After reading your article on the Alamo flag I have these thoughts. Men throughout the ages have rallied around some type of banner to either show alliegance to a cause or to show spite for others. The "Don't Tread on Me" flag of the American Revolution is a good example. Why would it not be possible that when Johnson and Grant left Bexar for Matamoros that the flag of 1824 was left behind by them. Now the men of the Alamo are left to take on the largest army in the west and it appears that they have been forgotten about by their government. With the possibility of supplies and reinforcements not arriving, I as a leader would be doing everything in my power to keep my mens's fighting spirit up and what better way than to rally them around a banner that they knew would outrage Santa Anna. It is a long shot I know, but the possibility is there.
The flag of the New Orleans Grays would have been of no interest to the whole, so why would it have been flown? Santa Anna would not have recognized this banner so I think the use of it would have been fruitless. Some still believe that this flag was captured at Goliad and brought to the Alamo from there. Santa Anna's use of it after the revolution was mostly political to show the world that the United States was engaged in land theivery and nothing more. As Santa Anna ordered the bodies of the Alamo defenders burned, I'm sure he would have had the flag of 1824 burned with them as a final gesture of disdain. The capturing of this flag would have served no purpose to him as a trophy of war.
Like I said at first, this is strictly my feelings on the matter after reading what I have about the times. Call me a stubborn old fool, but until my dying days I will always fly the flag of 1824 every March 6 to remember those who gave the supreme sacrifice for their country.
First of all thanks for your ideas and for taking the time to read the article. There is ample evidence and documentation to show that Grant and Johnson were fighting for the restoration of the Mexican Constitution of 1824. There is also ample documentation, as given by the men themselves, to prove the men of the Alamo were fighting for independence. The question is not why COULDN'T Johnson and Grant have left the 1824 Flag at the Alamo (if J&G ever had one), but why WOULD they? And why would the Alamo defenders want it? The Alamo defenders watched Grant and Johnson strip the Alamo of all the supplies, food, clothing and most of the men, along with most of the hope of any viable defense of the fortress. Why, on earth, would they want to have anything to do with a cause and its supporters they so reviled? I also doubt that flying the flag of a cause whose army had just deserted them would rally the troops to anything, except perhaps mutiny. As far as outraging Santa Anna is concerned, Mrs. Dickenson's bloomers flying from a flag pole would accomplish the same end and that scenario is equally possible....BUT equally not probable.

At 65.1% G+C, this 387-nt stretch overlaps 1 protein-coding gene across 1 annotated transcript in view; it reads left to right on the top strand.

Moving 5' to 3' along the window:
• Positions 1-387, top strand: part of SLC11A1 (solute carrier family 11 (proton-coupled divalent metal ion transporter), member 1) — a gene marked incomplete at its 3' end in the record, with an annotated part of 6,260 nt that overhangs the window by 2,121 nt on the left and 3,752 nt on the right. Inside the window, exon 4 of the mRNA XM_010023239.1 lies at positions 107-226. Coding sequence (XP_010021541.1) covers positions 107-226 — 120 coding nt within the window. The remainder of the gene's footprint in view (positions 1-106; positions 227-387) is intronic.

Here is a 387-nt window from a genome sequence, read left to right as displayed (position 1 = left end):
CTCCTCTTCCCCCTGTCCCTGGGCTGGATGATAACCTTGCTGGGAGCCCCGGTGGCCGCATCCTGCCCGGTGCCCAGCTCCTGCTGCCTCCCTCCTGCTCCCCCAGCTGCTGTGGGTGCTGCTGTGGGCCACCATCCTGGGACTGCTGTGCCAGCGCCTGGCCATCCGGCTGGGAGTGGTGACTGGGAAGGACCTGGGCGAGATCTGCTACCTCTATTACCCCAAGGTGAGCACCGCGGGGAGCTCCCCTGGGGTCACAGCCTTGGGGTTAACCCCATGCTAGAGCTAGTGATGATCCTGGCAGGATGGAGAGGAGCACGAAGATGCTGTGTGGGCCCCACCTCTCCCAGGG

I, also, agree that the New Orleans Grey's Flag would have meant little to the whole garrison of the Alamo, except to remind them of the support they had back in the United States. The New Orleans Grey's Flag, however was a unit flag, just like Dimmit's Bloody Arm Flag or Culpepper's "Don't Tread On Me" Flag or Terry's Texas Rangers Flag, twenty five years later. It was never meant to have meaning to the whole. It was meant to have meaning to and be a rallying point for a specific military unit.
Santa Anna was, indeed, trying to show United States involvement in the revolution by sending the New Orleans Grey's Flag back to Mexico. There WAS US involvement in the revolution. A huge number of the volunteers and at least three pieces of artillery came from the US. There is even evidence that some members of the US Army stationed in Louisiana deserted to aid the Texian cause and then un-deserted, after San Jacinto, back into the army. The US Army never prosecuted any of them. Whether or not anyone considers this "thievery", I suppose, depends on "who's ox is being gored."
I, also, agree that Santa Anna probably burned the flags of the Alamo along with the defenders bodies. In Santa Anna's eyes, the Texians were all rebels and brigands and deserved no military honors, therefore their banners held no military honor. This subject, as well as, where and by whom the New Orleans Grey's Flag was captured will be included in the third installment of this series of articles, so stay tuned.
As I said at the beginning of the article, the 1824 Flag has long been a symbol of the heroic efforts at the Alamo. How it got to be the symbol is still a matter of misinformation, misunderstanding and conjecture. I never suggested that it should ever stop being a symbol of the determination and bravery of a small band of good men who gave their lives for what they believed in: Independence, Freedom and Self-determination. As a symbol of this, fly the flag proudly and often, but please remember that it is just that: a symbol. Remember that many of the Alamo defenders are looking down from above appreciative and proud of our remembrances, but not wanting to remembered for the idea that they would have given their lives for anything less than the total independence of Texas. As I stated in the last paragraph of the article, the truth makes the story of the Alamo defenders more sacred, not less. The truth of how the 1824 Flag became the symbol of the Alamo defenders makes for worthwhile lessons in history.
Again, I would suggest that you fly the 1824 Flag proudly at every opportunity as a SYMBOL of remembrance to the Alamo dead. I can assure you that I will.
Sic Semper Texanus,